Fortunately for us, the poet Achal Ram lovingly makes us aware of our failure to attain all possible success from devotees’ association and from visiting temples:
गप्पें न मार भाई सत्संग बीच आके ॥
हरि की कथा है ज्योति, जग की कथा है तोथी ।
बन्द कर दे तेरी पोथी, जप राम राम जाके ॥
हीरा बिके जँवाहरा, मत बेच वहाँ तूँ चारा ।
भक्तों को लागे खारा, क्यों हँसता दिल दुखा के ॥
सत्संग बीच आना, गप शप नहीं लगाना ।
चुपके से उठके जाना, सन्तों को ना खिजा के ॥
जेहि हरि कथा न भावे, वो अपनें घर को जावे ।
यों अचलराम गावे, चरणों में सिर झुका के ॥
guppe na maar bhai satsang beech aake
hari ki katha hai jyoti jag ki katha hai tothi
bandhan kar de teri pothi jap raam naam jaake
heera beeke jawahara mat bech vahan tu chara
bhakto ko laage khaaraa kyun hastaa dil dukhaake
satsang beech aanaa gup shup nahin lagaanaa
chupkese uthke jaanaa santon ko naa khijake
jehi hari kathaa na bhaave vo apne ghar ko jaave
yo achalraam gaave charanon mein sir jhukaake
Translation of the Poem:
“O brother, do not gossip when you are sitting in the midst of devotee association (satsang). Hari Katha is a divine light, but gossip is darkness. Chant the Holy Name and shut your book of material life. Why sell hay at that market where the devotees purchase the finest diamonds? Why do you enjoy hurting devotees’ hearts with your gossiping? When you attend any satsang, do not gossip. Quietly leave this blissful gathering without upsetting the saints. Those who do not have taste for Hari Katha, go back to your homes. So sings the poet Achal Ram as he bows at the lotus feet of all devotees, including the gossipers.”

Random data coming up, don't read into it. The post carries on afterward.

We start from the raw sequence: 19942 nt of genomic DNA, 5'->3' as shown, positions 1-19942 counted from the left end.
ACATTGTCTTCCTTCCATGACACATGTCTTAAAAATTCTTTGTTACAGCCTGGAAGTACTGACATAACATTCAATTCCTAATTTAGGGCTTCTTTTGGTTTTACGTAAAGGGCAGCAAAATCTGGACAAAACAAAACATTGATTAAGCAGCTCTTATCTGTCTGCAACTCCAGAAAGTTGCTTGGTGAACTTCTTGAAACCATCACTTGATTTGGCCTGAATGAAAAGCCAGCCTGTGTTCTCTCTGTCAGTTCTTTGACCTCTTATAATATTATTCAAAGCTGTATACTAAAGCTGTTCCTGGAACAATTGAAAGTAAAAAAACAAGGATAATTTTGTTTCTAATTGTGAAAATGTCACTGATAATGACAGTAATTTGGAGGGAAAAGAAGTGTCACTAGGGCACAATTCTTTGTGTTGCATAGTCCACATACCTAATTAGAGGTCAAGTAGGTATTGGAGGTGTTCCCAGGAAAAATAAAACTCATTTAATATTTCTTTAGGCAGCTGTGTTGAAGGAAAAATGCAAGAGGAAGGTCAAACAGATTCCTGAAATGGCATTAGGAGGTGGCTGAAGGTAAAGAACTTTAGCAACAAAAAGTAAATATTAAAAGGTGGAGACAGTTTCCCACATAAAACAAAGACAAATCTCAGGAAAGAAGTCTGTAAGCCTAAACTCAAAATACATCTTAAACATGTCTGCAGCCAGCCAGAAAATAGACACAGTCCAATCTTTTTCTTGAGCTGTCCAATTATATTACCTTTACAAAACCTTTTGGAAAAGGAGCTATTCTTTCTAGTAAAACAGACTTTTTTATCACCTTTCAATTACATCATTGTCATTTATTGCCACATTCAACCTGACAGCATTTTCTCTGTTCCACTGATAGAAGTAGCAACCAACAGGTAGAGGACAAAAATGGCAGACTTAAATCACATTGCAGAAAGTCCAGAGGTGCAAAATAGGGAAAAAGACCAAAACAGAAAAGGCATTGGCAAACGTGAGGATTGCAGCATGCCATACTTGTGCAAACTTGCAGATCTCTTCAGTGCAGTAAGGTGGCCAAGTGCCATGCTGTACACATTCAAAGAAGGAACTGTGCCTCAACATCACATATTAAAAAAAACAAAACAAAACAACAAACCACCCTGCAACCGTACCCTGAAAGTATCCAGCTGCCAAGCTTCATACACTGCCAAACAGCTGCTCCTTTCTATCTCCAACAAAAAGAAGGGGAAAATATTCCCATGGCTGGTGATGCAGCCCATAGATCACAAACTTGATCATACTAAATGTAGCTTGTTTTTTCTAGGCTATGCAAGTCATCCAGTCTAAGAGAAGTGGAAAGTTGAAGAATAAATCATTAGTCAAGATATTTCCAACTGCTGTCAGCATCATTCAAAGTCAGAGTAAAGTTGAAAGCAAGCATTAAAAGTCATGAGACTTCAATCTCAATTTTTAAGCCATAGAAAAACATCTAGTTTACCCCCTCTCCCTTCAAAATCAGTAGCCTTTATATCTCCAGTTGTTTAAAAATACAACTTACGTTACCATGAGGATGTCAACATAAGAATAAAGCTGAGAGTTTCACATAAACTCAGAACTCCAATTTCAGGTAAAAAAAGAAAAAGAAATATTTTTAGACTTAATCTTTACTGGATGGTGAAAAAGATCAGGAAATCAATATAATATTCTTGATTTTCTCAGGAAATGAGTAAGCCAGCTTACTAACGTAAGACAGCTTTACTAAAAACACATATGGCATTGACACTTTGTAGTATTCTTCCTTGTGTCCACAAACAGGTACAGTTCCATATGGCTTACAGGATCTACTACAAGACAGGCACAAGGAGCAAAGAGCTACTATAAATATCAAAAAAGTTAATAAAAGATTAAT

As soon as we arrive at the temple or devotional gatherings, we see our friends and acquaintances; maybe it has been a while since we last spoke to them, and the meeting becomes a reunion where we all sit together catching up, and once distracted, we may even end up messaging on our phones during the religious services. Ironically, we leave our material lives behind when we go to temples and satsangs so that we can talk to our Lord, listen to lectures and songs that glorify Him, and learn more about Him and His love from saints and other devotees. The association of saints promises to enrich us with the priceless gems of divine wisdom, but distraction means there is no real hunger or motivation on our part to attain these blessings. Instead, we tend to seek out friends and acquaintances and engage in fruitless conversations with them before heading home.